“I’ve changed my mentality a lot,” he said. “I’ve grown up, maybe a little bit late. I am 32. I probably act like I’m 22.”

Getting into street fights as a young man and knocking people out sounds an awful lot like something we might hear in stories about his father’s star pupil, UFC Hall of Famer Chuck Liddell.

Hackleman Jr. (Jeff Sherwood/Sherdog)

Hackleman Jr. (Jeff Sherwood/Sherdog)

“I was getting in trouble for it,” admitted Hackleman Jr., “and my dad would always be pissed at me. [Liddell] would always have my back.”

Who wouldn’t want to grow up with Chuck serving basically as their uncle? Although having UFC fighters constantly around his house was a normal thing for a young Hackleman Jr., there were times where he realized how big a star Uncle Chuck actually was.

“When I was 14, I remember him bringing me to the bar, and having girls hit on me,” said Hackleman Jr. “”I didn’t even know what to do. You know, they were like grown women, and I’m just a shy, little 14-year-old.”

He certainly had his fun, but growing up around one of the most famous fighters in MMA history also taught him how to train like the very best. That has produced devastating results. In both of “Handsome Hack’s” professional fights, he has knocked out his opponent. The finishes came in 67 seconds and 11 seconds, respectively, of the first round.

On Friday night at the Veterans Memorial Auditorium in Culver City, Calif., Hackleman Jr. steps into the Resurrection Fighting Alliance cage for his next fight. He is facing a formidable opponent in Justin Jones, who is also 2-0 with two finishes.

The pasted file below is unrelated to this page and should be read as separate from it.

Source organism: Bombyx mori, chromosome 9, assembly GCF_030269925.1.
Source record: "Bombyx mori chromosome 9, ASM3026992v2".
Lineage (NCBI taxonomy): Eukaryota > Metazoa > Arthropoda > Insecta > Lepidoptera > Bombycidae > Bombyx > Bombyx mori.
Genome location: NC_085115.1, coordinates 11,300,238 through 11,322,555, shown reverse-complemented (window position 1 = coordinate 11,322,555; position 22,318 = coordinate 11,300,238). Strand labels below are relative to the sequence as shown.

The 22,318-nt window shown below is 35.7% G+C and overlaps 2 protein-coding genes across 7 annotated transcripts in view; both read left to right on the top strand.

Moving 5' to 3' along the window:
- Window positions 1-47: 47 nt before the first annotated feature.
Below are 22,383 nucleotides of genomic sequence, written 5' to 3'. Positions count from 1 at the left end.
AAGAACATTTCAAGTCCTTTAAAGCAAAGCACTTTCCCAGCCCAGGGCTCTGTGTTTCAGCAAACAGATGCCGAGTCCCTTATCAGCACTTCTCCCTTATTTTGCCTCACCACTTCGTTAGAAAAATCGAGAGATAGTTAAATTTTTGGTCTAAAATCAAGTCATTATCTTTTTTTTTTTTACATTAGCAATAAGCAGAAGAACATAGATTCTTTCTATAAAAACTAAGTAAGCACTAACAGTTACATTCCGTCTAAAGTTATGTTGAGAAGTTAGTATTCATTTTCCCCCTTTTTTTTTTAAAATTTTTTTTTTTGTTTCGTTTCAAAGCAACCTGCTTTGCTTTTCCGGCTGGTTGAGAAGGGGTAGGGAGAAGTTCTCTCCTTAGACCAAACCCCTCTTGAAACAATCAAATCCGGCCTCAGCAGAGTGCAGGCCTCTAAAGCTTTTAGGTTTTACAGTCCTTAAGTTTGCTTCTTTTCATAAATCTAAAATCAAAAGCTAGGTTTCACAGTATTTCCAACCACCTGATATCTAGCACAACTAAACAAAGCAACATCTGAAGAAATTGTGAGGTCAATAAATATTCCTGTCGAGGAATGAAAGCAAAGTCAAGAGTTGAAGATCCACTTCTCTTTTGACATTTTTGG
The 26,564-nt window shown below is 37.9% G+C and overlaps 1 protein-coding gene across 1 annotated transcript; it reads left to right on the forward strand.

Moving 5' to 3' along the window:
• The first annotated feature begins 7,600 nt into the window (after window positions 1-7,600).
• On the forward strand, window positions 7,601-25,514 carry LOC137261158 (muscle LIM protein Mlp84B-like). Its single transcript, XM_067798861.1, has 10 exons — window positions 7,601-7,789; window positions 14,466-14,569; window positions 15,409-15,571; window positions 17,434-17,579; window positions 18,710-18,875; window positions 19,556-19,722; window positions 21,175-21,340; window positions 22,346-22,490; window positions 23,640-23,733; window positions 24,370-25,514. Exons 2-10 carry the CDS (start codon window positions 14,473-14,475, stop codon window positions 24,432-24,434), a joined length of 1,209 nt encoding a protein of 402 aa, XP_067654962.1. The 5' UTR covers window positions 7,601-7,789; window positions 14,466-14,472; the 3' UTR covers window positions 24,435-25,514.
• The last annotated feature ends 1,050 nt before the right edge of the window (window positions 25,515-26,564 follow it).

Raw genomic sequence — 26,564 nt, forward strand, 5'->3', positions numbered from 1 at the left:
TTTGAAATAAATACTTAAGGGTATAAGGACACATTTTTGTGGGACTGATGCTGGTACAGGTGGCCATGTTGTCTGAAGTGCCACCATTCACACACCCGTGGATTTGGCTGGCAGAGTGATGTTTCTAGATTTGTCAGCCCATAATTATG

“I’m definitely not looking past him,” Hackleman Jr. said of his RFA 15 opponent. “I’m just trying to win, so that in itself is the only thing I really care about doing, and just competing to the best of my abilities. I know that he’s a tough guy.”

Hackleman Jr. admitted that he would like to take his time and get some experiences before landing in the UFC, but he also recognizes that, at 32 years of age, his time is limited.

“I wish I would have taken things more seriously earlier in life, but my goals would have been the same if I’d have started competing professionally at 22. I want to be a world champion, and I want to be able to make a living doing, teaching and competing in martial arts. As of right now, I’m starting to be able to do that.

“”I’m in a rush, but I’m not in a rush.”

John would like to thank The Pit Paragon BJJ, his family, Bulldog Electric and Garden of Life. Follow Hackleman Jr. on Twitter: @JohnHacklemanJr

About The Author

Zach Miller
Staff Writer

Zach is a Boston native and has had a fascination with martial arts since playing Mortal Kombat at five years old. He was introduced to MMA after watching The Ultimate Fighter 5: Team Pulver vs. Team Penn. A recent graduate of the University of New Hampshire, Zach seeks to one day become a full-time MMA journalist. In addition to watching the sport, he has also trained in Brazillian Jiu-Jitsu, kickboxing, and tae kwon do. Zach has also written for NortheastMMA.